Jesse Eisinger is a senior reporter and editor at ProPublica. He is the author of the “The Chickenshit Club: Why the Justice Department Fails to Prosecute Executives.”
In April 2011, he and a colleague won the Pulitzer Prize for National Reporting for a series of stories on questionable Wall Street practices that helped make the financial crisis the worst since the Great Depression. He won the 2015 Gerald Loeb Award for commentary. He has also twice been a finalist for the Goldsmith Prize for Investigative Reporting.
He was a regular columnist for The New York Times’s Dealbook section. His work has appeared in The New York Times, The Atlantic, The NewYorker.com, The Washington Post, The Baffler, The American Prospect and on NPR and This American Life. Before joining ProPublica, he was the Wall Street Editor of Conde Nast Portfolio and a columnist for the Wall Street Journal, covering markets and finance.
He lives in Brooklyn with his wife, the journalist Sarah Ellison, and their daughters.
Jesse Eisinger appears in the following:
Wednesday, October 04, 2017
Summer Friday: Chief Brown's Story, Naomi Klein Resisting Trump, Experimenting With Love, Arundhati Roy's New Novel, Justice Department Scaredy-Cats
Friday, August 18, 2017
Wednesday, July 12, 2017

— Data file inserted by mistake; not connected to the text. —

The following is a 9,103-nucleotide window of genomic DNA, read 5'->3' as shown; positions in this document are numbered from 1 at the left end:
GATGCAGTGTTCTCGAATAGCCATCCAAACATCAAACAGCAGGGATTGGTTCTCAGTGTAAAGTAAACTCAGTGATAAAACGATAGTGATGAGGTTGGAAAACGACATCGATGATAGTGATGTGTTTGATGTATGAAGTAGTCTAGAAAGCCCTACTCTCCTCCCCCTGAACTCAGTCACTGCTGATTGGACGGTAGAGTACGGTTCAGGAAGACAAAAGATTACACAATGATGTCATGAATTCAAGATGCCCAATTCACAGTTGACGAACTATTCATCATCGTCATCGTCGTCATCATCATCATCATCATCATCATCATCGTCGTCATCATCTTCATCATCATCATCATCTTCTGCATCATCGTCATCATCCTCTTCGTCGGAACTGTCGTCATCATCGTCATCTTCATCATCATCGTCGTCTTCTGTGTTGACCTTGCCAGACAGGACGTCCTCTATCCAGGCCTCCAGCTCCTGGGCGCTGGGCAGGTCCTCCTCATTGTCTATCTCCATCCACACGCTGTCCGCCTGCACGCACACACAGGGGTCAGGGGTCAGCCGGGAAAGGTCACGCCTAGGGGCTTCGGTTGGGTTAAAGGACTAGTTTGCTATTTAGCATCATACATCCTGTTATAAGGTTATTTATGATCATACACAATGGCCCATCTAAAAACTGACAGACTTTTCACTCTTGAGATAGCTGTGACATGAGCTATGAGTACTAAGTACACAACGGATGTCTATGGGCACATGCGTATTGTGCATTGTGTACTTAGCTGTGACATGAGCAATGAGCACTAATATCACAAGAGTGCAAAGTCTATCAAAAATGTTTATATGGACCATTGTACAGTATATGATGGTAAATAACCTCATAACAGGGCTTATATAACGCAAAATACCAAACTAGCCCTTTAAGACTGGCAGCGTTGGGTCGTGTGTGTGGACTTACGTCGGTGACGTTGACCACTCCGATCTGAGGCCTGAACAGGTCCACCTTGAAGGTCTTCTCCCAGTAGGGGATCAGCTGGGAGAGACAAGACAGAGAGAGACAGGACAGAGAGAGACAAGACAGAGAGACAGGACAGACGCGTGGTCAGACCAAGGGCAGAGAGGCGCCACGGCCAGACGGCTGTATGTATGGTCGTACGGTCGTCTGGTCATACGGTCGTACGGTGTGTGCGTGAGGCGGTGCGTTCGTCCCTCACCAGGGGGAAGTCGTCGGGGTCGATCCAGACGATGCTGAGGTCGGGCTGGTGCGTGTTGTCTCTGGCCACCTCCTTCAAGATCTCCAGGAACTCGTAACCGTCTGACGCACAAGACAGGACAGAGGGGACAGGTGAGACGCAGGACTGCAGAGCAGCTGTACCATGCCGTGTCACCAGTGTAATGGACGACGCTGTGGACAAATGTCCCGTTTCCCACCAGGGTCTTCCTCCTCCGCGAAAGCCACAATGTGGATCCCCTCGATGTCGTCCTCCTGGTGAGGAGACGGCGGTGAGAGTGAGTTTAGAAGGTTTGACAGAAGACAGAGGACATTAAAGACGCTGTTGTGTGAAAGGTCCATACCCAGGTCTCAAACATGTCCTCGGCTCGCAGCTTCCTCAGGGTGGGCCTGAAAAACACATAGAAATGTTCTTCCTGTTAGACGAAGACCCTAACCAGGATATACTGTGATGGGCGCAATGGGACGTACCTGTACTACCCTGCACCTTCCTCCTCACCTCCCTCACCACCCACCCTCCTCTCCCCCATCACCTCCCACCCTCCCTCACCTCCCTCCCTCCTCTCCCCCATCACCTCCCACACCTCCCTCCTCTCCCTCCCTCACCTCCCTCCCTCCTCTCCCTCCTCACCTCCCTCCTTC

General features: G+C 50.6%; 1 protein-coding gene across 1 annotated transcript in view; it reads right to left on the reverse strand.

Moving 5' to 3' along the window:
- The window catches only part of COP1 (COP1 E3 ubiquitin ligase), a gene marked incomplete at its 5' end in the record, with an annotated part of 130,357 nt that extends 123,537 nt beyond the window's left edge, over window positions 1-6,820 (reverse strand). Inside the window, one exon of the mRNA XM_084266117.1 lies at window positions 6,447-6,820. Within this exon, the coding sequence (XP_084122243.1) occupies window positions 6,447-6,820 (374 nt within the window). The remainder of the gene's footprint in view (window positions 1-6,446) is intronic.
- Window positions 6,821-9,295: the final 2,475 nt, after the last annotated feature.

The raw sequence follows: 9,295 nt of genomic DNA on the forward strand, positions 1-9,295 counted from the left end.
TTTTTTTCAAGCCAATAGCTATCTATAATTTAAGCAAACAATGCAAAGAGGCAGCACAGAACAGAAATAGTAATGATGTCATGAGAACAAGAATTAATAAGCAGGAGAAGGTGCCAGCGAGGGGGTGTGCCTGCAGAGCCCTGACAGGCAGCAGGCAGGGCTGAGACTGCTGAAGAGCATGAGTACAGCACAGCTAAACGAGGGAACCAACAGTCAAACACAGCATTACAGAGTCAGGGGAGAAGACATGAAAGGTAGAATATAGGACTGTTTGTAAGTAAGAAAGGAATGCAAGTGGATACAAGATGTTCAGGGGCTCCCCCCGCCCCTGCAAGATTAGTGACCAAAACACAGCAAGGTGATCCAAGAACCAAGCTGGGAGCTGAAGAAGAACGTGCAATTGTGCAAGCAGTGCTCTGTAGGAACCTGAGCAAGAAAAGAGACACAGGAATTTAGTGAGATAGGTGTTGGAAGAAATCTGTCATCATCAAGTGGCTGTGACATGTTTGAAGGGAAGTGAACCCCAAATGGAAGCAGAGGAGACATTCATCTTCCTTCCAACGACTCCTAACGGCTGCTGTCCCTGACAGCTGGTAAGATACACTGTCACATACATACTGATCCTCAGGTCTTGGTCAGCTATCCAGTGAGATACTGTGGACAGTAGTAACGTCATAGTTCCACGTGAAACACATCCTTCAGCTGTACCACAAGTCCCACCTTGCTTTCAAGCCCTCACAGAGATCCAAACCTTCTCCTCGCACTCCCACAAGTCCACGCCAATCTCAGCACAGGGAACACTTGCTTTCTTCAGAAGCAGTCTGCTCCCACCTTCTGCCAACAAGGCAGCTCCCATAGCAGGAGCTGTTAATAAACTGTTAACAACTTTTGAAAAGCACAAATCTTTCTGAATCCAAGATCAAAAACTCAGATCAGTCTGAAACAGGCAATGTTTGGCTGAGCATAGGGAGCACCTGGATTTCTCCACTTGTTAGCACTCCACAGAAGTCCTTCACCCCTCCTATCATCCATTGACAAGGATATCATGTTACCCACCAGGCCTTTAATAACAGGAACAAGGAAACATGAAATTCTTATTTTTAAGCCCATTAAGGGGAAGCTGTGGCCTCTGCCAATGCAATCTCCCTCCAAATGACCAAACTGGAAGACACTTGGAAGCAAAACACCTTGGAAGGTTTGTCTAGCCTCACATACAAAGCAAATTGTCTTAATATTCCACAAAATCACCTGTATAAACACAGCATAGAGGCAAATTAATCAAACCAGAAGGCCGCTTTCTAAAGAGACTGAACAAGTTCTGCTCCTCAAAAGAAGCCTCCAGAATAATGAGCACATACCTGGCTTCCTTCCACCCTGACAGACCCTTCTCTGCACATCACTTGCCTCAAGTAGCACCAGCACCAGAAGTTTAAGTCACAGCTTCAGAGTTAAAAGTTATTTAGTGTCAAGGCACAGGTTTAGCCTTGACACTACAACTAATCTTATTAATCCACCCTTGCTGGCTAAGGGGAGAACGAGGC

Friday, January 20, 2017
Friday, December 02, 2016
Friday, September 11, 2015
Friday, April 24, 2015
Friday, May 02, 2014
Thursday, January 03, 2013
More than four years after the 2008 financial crisis, public trust in banks is as low as ever. Sophisticated investors describe big banks as “black boxes” that may still be concealing enormous risks— the sort that could again take down the economy. Jesse Eisinger's investigation, written with Frank Partnoy, is called “What’s Inside America’s Banks” and appears in the January/February issue of The Atlantic.
Thursday, September 13, 2012
ProPublica’s Jesse Eisinger looks at the early days of Bain Capital, the private equity firm that Mitt Romney ran in the early 1990s. The firm’s work in turning around Staples is well known, but Bain was also sued several times for buying companies and selling them for a profit, without paying a finder’s fee.
Thursday, March 15, 2012
Monday, April 25, 2011
ProPublica’s Jesse Eisinger and Jake Bernstein, who were awarded the Pulitzer Prize for National Reporting for “The Wall Street Money Machine,” talk about the series, which examined how some hedge funds and banks worsened the financial crisis while making a hefty profit for themselves. It’s ProPublica’s second Pulitzer in only its third year of publishing investigations, and it’s the first Pulitzer to be awarded to a group of stories that were never published in print.